The RealSelf Guide to Plastic Surgery Financing — Your Top 6 Questions Answered

1 Jan 2015 at 5:00pm


Plastic Surgery Financing

For a lot of us, the beginning of a new year brings with it a long list of resolutions to get healthier, look better, and transform our lives on the whole. For many of the community members on RealSelf, this also may include a plastic surgery procedure to aid them on their journey towards confidence.

Unfortunately, even if you've finally made up your mind about getting a procedure, there's always the question of finances. Your dreams may be sky-high, but it's possible your bank account is slightly too low to casually shell out Benjamins on breast implants. (The average cost is $6,000.) Well, before you throw in the towel, know that you do have options when it comes to getting money for your procedure.

Like any major monetary decision, choosing to finance your plastic surgery should be carefully considered, which means it’s time to ask some important questions. How does financing work? Can you qualify if you have bad credit? Which companies are most trusted by plastic surgeons? 
RealSelf has you covered with answers to all of these questions and more, so keep on reading!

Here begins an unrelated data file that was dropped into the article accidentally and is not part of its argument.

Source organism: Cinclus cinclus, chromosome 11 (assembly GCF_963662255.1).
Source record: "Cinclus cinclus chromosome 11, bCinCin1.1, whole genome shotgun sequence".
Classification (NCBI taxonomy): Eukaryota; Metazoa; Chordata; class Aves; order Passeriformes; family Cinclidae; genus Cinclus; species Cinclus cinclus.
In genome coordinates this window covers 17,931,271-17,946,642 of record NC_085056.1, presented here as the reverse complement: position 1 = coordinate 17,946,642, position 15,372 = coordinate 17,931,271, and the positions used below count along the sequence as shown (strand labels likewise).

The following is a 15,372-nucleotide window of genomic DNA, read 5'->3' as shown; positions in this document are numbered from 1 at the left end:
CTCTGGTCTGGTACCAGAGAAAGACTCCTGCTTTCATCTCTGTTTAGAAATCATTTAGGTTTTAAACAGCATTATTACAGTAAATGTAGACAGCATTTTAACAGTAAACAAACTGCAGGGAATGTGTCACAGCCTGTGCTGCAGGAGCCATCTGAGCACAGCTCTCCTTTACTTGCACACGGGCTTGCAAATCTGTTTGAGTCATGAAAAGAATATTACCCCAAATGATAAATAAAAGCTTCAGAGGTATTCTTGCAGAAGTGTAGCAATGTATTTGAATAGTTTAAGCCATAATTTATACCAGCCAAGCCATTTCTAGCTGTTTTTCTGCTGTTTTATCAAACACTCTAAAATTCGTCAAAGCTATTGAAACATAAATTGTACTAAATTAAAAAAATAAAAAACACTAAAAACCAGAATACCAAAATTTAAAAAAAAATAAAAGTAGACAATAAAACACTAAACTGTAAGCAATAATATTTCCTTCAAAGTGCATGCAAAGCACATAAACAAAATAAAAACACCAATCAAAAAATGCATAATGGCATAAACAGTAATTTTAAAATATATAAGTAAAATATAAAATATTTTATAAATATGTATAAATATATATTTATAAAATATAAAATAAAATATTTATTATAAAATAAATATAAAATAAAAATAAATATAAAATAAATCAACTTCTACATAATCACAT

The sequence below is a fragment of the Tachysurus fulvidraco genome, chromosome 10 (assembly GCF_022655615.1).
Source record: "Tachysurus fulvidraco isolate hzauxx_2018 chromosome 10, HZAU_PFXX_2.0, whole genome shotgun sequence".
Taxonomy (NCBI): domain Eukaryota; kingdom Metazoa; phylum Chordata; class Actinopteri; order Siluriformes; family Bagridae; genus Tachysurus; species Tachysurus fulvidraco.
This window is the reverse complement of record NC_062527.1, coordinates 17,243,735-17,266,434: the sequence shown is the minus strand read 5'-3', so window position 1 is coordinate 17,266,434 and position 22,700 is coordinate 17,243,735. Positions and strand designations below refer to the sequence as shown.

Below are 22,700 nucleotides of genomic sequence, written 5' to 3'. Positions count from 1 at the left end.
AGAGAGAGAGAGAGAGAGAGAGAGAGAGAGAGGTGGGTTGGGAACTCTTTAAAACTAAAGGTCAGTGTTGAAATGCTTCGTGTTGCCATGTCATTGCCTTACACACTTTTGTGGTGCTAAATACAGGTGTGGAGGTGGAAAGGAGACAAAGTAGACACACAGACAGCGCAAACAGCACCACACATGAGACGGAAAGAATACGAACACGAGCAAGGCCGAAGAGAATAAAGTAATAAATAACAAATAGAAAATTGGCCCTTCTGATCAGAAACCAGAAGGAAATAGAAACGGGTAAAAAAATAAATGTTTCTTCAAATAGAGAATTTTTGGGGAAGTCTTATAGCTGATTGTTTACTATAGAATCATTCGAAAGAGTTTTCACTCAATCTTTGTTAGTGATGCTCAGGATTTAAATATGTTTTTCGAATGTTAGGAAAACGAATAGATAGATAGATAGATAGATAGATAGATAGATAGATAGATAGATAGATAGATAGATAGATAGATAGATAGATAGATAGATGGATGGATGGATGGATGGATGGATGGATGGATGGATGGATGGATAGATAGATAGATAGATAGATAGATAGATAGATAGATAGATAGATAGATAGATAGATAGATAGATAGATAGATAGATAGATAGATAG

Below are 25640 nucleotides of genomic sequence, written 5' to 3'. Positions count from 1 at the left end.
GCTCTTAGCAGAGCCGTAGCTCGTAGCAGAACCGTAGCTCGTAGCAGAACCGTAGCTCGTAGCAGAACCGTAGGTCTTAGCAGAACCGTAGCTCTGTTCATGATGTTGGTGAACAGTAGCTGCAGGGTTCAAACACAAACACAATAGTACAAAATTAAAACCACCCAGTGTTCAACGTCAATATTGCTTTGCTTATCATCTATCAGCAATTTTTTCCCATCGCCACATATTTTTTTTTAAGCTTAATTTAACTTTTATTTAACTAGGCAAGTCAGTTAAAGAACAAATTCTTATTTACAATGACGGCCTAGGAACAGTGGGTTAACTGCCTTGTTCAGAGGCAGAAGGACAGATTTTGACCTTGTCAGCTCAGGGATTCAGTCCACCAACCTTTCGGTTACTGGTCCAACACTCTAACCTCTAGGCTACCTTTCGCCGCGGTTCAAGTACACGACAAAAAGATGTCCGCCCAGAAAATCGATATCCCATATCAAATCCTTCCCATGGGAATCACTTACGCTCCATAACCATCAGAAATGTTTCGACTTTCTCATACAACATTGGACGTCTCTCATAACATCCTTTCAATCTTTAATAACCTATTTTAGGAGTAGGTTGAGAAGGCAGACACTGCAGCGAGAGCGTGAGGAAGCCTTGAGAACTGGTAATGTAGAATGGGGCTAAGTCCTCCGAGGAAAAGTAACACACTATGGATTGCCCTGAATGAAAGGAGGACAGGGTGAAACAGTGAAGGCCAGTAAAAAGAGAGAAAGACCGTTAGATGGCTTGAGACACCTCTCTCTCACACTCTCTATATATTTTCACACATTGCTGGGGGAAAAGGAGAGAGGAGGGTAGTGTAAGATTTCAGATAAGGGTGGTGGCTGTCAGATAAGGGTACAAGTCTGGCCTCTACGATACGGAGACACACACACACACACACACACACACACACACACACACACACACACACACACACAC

BotoxHow Much Does Plastic Surgery Cost?

The cost of any given plastic surgery procedure changes from doctor to doctor, but we've aggregated a list of common procedures and their average costs so that you have an easy frame of reference.

Breast augmentation (94% Worth It Rating): $6,450
Botox (69% Worth It Rating): $500
Cosmetic dentistry: $300-$9,500 (depending on procedure)
Facelift (89% Worth It Rating): $10,900
Fillers: $700-$3,000+ (depending on the type of filler)
Laser hair removal (71% Worth It Rating): $1,050
Liposuction (80% Worth It Rating): $5,975
Microdermabrasion (58% Worth It Rating): $175
Rhinoplasty (84% Worth It Rating): $6,900
Weight loss surgery: $8,500-$42,000 (depending on the type of surgery)


How Does Financing Work?

Think about applying for plastic surgery financing just like you'd apply for a new car or a mortgage. The financing company will ask for personal information such as your name, address, birthdate, and — most importantly — your social security number, which will allow them to run a credit check. Assuming you have good credit, you should be approved on the spot. Most reputable financing companies can be used to pay for all kinds of procedures, from rhinoplasty to Botox. They’ll cover the costs up front so you can spend your time preparing for surgery and recovering once it’s over.